The Tokyo 2020 Olympic Games have been postponed until next year because of the worldwide coronavirus pandemic.
The event, due to begin on 24 July, will now take place “no later than summer 2021”, the International Olympic Committee (IOC) confirmed.
“I proposed to postpone for a year and [IOC] president Thomas Bach responded with 100% agreement,” Japan’s Prime Minister Shinzo Abe said.
The Tokyo Paralympic Games will also be postponed until 2021.
The event will still be called Tokyo 2020 despite taking place in 2021, the IOC said.
In a joint statement, the organisers of Tokyo 2020 and the IOC said: “The unprecedented and unpredictable spread of the outbreak has seen the situation in the rest of the world deteriorating.
“On Monday, the director general of the World Health Organization, Tedros Adhanom Ghebreyesus, said that the COVID-19 pandemic is ‘accelerating’.
“There are more than 375,000 cases now recorded worldwide and in nearly every country, and their number is growing by the hour.
“In the present circumstances and based on the information provided by the WHO today (Tuesday), the IOC president and the prime minister of Japan have concluded that the Games of the XXXII Olympiad in Tokyo must be rescheduled to a date beyond 2020 but not later than summer 2021, to safeguard the health of the athletes, everybody involved in the Olympic Games and the international community.”
The IOC had given itself a deadline of four weeks to consider delaying the Games but there had been mounting pressure from a host of Olympic committees and athletes demanding a quicker decision.
Canada became the first major country to withdraw from both events on Sunday, while USA Track and Field, athletics’ US governing body, had also called for a postponement.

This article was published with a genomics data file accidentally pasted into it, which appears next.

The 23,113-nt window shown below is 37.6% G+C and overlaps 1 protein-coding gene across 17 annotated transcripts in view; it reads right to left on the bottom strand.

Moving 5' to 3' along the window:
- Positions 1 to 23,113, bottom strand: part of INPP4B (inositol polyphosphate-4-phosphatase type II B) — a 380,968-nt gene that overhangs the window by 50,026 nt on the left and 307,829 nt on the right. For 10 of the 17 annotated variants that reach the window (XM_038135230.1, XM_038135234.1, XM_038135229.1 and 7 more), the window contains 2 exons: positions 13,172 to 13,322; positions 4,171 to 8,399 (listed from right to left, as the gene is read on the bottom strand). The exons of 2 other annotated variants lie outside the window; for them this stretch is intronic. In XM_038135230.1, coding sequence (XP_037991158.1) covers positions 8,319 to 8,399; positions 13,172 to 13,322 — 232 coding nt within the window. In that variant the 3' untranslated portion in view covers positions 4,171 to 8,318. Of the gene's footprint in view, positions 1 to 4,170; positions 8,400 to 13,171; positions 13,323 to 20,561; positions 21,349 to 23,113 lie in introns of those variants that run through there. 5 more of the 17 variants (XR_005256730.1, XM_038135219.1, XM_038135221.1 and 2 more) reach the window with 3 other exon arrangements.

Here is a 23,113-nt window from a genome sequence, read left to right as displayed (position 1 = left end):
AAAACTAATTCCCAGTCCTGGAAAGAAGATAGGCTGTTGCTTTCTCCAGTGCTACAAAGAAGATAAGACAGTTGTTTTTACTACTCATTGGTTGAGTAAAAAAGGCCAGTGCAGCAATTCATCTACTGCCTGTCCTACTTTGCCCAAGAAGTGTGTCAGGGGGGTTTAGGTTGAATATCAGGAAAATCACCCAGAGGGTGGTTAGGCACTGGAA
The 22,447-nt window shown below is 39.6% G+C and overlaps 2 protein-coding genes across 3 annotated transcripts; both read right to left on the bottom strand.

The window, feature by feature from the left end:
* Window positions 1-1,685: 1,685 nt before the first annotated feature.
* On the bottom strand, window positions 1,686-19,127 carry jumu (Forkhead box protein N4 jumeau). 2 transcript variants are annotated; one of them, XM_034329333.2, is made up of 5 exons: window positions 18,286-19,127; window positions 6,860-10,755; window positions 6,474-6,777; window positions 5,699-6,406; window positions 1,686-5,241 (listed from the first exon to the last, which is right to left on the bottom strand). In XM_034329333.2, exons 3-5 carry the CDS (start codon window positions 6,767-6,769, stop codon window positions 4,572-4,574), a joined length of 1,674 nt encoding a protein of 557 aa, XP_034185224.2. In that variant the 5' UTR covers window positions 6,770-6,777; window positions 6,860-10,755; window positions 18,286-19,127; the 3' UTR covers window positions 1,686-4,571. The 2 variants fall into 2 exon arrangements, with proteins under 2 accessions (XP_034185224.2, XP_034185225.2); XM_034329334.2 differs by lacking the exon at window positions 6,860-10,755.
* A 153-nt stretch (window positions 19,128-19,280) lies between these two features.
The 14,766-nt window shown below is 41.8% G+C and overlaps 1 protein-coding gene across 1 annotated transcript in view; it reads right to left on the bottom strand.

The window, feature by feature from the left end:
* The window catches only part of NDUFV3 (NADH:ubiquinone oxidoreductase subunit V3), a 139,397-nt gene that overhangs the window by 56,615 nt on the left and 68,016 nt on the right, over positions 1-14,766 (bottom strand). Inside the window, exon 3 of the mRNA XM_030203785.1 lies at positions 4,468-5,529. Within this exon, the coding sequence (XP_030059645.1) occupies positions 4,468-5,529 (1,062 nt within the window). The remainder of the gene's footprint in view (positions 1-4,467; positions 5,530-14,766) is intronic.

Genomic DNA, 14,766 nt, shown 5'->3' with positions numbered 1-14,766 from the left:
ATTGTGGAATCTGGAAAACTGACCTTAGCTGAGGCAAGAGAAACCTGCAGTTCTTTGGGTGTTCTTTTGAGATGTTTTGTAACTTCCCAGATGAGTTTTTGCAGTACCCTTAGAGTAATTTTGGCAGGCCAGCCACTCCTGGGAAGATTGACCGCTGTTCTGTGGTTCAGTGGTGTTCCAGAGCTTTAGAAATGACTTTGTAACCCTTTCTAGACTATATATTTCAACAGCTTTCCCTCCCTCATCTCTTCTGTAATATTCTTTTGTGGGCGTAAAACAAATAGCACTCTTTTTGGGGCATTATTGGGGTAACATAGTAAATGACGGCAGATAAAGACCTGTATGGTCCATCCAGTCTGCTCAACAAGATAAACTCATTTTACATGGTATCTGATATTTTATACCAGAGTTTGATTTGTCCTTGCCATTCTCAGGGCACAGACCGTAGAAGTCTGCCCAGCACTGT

The Olympics have never been delayed in their 124-year modern history, though they were cancelled altogether in 1916, 1940 and 1944 during the two world wars.
Major Cold War boycotts disrupted the Moscow and Los Angeles summer Games in 1980 and 1984.
The Tokyo 2020/IOC statement continued: “The leaders agreed that the Olympic Games in Tokyo could stand as a beacon of hope to the world during these troubled times and that the Olympic flame could become the light at the end of the tunnel in which the world finds itself at present.
“Therefore, it was agreed that the Olympic flame will stay in Japan. It was also agreed that the Games will keep the name Olympic and Paralympic Games Tokyo 2020.”
The agreement comes as the British Olympic Association (BOA) was meeting on Tuesday to discuss the matter.
BOA chairman Hugh Robertson had already said Great Britain was unlikely to send a team to Tokyo this summer.
How athletes reacted
Callum Skinner, retired cycling team sprint Olympic champion, who fronts competitor-led movement Global Athlete: “The right decision has been made. Tokyo 2021 presents an amazing opportunity to host a full Games celebrating the world (hopefully) entering the “post-pandemic” phase.”
Sophie McKinna, British shot putter: “The right call in unprecedented circumstances. Welcome to #Tokyo2021
Ali Jawad, silver medal-winning powerlifter: “The right call in unprecedented circumstances. Welcome to #Tokyo2021”
Dan Greaves, discus thrower: “Absolutely the right decision to postpone both the Olympics & Paralympics by a year. Health comes first.
How did we get to this situation?
On 22 January, Olympic qualifying events in boxing and women’s football that were due to be held in Wuhan, China – the centre of the coronavirus outbreak – became the first to be moved or postponed.
Nine weeks later, now in the midst of a global pandemic, the IOC has agreed to postpone the Tokyo Olympic Games until 2021.
The decision comes just a day after the IOC said it had given itself four weeks to decide the future of the event.
Japan’s Prime Minister Abe was adamant earlier this month that the Olympic and Paralympic Games would go ahead.
Canada became the first major country to withdraw on Sunday, while the British Olympic Association and US and Australian governing bodies announced their intention to follow suit.
There have been almost 400,000 recorded cases of the virus worldwide, with the number of deaths approaching 17,000.